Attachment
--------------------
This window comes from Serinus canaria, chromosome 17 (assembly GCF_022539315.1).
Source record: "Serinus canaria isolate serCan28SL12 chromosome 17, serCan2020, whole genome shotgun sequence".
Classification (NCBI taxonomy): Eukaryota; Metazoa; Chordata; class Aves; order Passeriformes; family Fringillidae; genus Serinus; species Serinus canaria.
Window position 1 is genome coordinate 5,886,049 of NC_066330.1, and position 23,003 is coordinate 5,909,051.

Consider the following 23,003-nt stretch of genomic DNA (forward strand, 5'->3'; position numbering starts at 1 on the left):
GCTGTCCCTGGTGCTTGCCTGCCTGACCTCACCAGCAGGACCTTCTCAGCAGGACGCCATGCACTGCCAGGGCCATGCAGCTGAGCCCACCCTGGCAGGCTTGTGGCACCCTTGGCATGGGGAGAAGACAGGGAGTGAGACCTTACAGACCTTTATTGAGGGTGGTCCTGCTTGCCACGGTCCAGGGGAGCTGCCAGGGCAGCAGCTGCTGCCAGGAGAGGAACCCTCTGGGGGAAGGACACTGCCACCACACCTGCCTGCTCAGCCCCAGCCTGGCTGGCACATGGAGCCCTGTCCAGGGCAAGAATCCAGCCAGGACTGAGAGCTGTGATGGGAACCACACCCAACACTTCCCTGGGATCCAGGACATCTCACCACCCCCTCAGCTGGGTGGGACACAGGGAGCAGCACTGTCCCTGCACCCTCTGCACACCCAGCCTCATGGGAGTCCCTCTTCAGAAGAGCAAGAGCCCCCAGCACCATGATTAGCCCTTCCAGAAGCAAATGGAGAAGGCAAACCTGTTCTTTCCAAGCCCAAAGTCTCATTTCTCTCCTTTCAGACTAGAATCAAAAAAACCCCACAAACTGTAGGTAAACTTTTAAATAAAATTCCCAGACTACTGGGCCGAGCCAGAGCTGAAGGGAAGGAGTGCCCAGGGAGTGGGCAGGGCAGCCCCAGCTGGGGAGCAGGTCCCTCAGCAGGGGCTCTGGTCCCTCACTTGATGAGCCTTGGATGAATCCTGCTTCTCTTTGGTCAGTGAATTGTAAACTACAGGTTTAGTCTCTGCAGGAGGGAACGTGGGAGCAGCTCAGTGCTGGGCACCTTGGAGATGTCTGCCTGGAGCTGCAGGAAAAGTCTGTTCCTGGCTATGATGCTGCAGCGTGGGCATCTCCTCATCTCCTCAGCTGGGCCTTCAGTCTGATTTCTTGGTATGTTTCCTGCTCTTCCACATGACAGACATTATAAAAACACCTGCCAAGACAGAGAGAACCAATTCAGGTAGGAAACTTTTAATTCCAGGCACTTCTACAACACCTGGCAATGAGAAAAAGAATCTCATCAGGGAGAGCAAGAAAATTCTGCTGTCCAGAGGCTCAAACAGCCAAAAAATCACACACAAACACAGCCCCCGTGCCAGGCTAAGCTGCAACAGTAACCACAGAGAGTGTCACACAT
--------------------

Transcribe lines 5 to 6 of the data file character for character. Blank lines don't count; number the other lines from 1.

Consider the following 23,003-nt stretch of genomic DNA (forward strand, 5'->3'; position numbering starts at 1 on the left):
GCTGTCCCTGGTGCTTGCCTGCCTGACCTCACCAGCAGGACCTTCTCAGCAGGACGCCATGCACTGCCAGGGCCATGCAGCTGAGCCCACCCTGGCAGGCTTGTGGCACCCTTGGCATGGGGAGAAGACAGGGAGTGAGACCTTACAGACCTTTATTGAGGGTGGTCCTGCTTGCCACGGTCCAGGGGAGCTGCCAGGGCAGCAGCTGCTGCCAGGAGAGGAACCCTCTGGGGGAAGGACACTGCCACCACACCTGCCTGCTCAGCCCCAGCCTGGCTGGCACATGGAGCCCTGTCCAGGGCAAGAATCCAGCCAGGACTGAGAGCTGTGATGGGAACCACACCCAACACTTCCCTGGGATCCAGGACATCTCACCACCCCCTCAGCTGGGTGGGACACAGGGAGCAGCACTGTCCCTGCACCCTCTGCACACCCAGCCTCATGGGAGTCCCTCTTCAGAAGAGCAAGAGCCCCCAGCACCATGATTAGCCCTTCCAGAAGCAAATGGAGAAGGCAAACCTGTTCTTTCCAAGCCCAAAGTCTCATTTCTCTCCTTTCAGACTAGAATCAAAAAAACCCCACAAACTGTAGGTAAACTTTTAAATAAAATTCCCAGACTACTGGGCCGAGCCAGAGCTGAAGGGAAGGAGTGCCCAGGGAGTGGGCAGGGCAGCCCCAGCTGGGGAGCAGGTCCCTCAGCAGGGGCTCTGGTCCCTCACTTGATGAGCCTTGGATGAATCCTGCTTCTCTTTGGTCAGTGAATTGTAAACTACAGGTTTAGTCTCTGCAGGAGGGAACGTGGGAGCAGCTCAGTGCTGGGCACCTTGGAGATGTCTGCCTGGAGCTGCAGGAAAAGTCTGTTCCTGGCTATGATGCTGCAGCGTGGGCATCTCCTCATCTCCTCAGCTGGGCCTTCAGTCTGATTTCTTGGTATGTTTCCTGCTCTTCCACATGACAGACATTATAAAAACACCTGCCAAGACAGAGAGAACCAATTCAGGTAGGAAACTTTTAATTCCAGGCACTTCTACAACACCTGGCAATGAGAAAAAGAATCTCATCAGGGAGAGCAAGAAAATTCTGCTGTCCAGAGGCTCAAACAGCCAAAAAATCACACACAAACACAGCCCCCGTGCCAGGCTAAGCTGCAACAGTAACCACAGAGAGTGTCACACAT